When it comes to growing and expanding a business, many owners believe that if one location is good, two locations are better. However, before adding an additional location, let us review some factors to be sure that a second location is indeed warranted.
One of the first factors to consider is why would you wish to add a second facility? Location, proximity to other businesses, increased market share and demand in a different location are all reasons that need to be explored.
The next question is, “Do we have the processes and procedures in place to handle a second location?” In most cases, this answer is no. Many businesses, both large and small, fail to have a robust operations manual that addresses the many business processes and procedures required to run one location, let alone two or more.
This sounds simple. It is, perhaps, if you as the business owner are doing all of the work. However, now that you have added a second location, you will not be able to physically be there all of the time. Your new manager will be responsible for doing many of the things that you do at the original location. If these processes and procedures are not documented and codified, then more problems result, causing more challenges and headaches.
I visited with a car dealer the other day. He told me the story of opening another location in a town about 20 miles from his primary dealership. This dealer had all of the processes and procedures in place for business operations. He found the ideal location for a used car lot, bought the cars and was ready to begin operation.
Here is what he found out:
A. Finding and retaining staff was a big challenge. He could train his new staff at the primary dealership. But when allowed to “run on their own,” challenges always ensued. Staff were late to work, closed the car lot early, were not there when a customer with a previously scheduled appointment showed up to drive a car, etc., etc.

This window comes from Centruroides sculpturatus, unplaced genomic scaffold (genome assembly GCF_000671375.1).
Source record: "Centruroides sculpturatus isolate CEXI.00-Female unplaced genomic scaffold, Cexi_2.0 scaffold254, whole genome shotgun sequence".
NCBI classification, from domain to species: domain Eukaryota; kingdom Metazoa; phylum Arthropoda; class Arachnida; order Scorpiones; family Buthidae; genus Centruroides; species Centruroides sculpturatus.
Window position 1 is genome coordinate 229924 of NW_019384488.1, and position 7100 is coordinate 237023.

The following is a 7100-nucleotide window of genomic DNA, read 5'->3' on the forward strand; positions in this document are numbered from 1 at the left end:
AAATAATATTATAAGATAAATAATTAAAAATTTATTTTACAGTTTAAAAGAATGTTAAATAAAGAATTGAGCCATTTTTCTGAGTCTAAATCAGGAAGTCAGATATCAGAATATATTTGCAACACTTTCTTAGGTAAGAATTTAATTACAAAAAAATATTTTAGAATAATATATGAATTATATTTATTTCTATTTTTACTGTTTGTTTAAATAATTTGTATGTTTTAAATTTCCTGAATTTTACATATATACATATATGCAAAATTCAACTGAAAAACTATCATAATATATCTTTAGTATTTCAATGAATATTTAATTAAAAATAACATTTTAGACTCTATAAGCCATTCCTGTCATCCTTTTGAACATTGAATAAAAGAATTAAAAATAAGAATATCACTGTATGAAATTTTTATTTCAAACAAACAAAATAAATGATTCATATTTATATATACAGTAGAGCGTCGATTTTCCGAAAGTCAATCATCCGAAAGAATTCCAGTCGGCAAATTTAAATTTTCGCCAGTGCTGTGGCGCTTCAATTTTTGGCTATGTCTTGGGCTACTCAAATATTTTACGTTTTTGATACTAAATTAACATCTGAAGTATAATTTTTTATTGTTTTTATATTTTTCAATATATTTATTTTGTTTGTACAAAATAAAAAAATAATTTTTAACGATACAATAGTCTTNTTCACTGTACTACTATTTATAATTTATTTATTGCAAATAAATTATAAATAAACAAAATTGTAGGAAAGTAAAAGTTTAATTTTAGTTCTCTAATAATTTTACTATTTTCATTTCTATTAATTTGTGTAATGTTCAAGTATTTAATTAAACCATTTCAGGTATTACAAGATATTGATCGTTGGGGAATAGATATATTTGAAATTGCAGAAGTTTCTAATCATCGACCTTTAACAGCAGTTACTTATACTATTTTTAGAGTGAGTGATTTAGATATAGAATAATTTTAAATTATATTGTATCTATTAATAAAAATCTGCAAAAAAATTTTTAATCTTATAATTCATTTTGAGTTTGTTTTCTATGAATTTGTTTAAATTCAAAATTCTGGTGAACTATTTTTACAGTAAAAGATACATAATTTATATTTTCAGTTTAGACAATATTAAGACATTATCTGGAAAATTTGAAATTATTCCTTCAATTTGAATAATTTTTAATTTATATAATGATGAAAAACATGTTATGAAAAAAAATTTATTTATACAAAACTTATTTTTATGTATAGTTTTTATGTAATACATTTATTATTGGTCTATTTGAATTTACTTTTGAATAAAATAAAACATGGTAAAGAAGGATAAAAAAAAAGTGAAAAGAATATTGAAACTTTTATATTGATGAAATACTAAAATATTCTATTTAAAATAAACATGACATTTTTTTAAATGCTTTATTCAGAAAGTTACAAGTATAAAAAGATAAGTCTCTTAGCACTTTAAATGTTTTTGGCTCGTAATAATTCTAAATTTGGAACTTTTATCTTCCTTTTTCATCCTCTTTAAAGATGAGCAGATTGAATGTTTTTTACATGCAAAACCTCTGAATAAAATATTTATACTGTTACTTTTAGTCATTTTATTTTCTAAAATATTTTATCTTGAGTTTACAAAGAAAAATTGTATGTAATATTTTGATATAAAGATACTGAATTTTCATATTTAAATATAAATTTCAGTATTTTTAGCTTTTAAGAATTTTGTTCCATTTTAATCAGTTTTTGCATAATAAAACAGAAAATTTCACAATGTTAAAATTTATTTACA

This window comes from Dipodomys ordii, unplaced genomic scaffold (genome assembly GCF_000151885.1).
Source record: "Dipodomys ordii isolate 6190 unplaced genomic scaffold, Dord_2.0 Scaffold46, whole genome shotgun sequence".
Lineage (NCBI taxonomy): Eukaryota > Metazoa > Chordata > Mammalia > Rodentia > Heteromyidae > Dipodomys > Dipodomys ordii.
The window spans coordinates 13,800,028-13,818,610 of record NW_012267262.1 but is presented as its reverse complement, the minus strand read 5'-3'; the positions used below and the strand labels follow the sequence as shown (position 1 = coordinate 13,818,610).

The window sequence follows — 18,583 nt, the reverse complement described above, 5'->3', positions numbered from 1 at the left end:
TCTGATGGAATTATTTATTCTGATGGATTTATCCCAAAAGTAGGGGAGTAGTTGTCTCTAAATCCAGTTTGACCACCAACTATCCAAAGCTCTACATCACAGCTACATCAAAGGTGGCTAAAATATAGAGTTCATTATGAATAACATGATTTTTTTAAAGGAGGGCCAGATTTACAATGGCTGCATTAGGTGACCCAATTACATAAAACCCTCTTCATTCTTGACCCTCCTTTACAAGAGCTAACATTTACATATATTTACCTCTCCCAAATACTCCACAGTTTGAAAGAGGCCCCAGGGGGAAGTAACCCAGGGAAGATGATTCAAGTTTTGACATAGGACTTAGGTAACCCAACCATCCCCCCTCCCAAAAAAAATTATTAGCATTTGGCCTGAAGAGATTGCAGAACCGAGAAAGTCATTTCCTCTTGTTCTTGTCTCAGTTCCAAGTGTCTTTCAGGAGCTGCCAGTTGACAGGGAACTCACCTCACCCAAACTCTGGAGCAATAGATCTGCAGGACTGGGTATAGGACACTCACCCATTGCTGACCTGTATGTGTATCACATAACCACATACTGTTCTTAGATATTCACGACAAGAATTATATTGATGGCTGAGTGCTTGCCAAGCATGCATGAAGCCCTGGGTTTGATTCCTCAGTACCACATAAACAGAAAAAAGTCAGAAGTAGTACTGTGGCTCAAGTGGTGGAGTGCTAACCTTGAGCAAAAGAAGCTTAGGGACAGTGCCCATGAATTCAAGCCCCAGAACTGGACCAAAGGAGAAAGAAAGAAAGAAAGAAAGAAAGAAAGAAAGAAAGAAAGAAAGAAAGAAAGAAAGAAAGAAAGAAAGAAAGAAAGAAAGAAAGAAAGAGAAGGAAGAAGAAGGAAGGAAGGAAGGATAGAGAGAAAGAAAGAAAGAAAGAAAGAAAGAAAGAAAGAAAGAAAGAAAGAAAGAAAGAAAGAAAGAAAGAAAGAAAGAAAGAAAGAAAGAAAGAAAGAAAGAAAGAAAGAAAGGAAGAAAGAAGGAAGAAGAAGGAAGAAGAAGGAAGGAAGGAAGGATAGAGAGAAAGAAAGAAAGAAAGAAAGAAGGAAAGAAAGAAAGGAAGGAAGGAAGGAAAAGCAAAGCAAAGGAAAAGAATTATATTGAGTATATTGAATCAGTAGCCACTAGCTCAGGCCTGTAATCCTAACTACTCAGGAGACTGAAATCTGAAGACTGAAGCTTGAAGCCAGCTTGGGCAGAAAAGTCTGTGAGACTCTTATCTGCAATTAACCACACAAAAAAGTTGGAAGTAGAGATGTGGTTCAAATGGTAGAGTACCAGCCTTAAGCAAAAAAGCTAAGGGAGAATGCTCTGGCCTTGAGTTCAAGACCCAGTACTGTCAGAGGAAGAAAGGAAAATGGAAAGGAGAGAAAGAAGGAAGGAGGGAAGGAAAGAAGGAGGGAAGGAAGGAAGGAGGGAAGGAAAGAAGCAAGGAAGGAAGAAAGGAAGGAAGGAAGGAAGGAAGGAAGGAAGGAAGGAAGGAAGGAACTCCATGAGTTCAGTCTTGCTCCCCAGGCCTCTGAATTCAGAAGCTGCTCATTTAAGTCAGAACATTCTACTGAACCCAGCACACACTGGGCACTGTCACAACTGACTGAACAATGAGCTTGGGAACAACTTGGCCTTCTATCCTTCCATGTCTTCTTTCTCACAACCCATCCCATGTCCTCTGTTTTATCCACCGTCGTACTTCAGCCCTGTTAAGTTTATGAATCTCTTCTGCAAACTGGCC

B. Inventory control. Invariably the customer always wanted to see the car that was “at the other store,” meaning the primary dealership or the “new” used car lot 20 miles away. Much time and expense was expended shuttling cars back and forth.
C. Cleanliness standards were not maintained at the “new” location. The dealer told me he was always having to identify some type of cleaning issue with the new location.
After about four years, the dealer closed the satellite location and brought all of his operations back to the primary dealership, and continued to help the customers in the other community 20 miles away.
The management challenges of multiple sites are difficult. Process and procedure manuals provide a foundation. However, a second location means twice as much overhead expense as well. Labor costs increase. So do costs for additional equipment, fixtures and advertising.
Our clients that have multiple locations continually review the challenges of having more than one location. Remember, at the end of the day, what is most important is how much net profit you have retained, not how much gross revenue your business generated. In the current business environment, many of our clients have found that they have had reduced gross sales but increased net profit. This was done by careful and close expense management, attention to detail and insuring a positive, recurring customer experience. If you think that a second location is a panacea, carefully review the challenges involved before you elect to open a second location.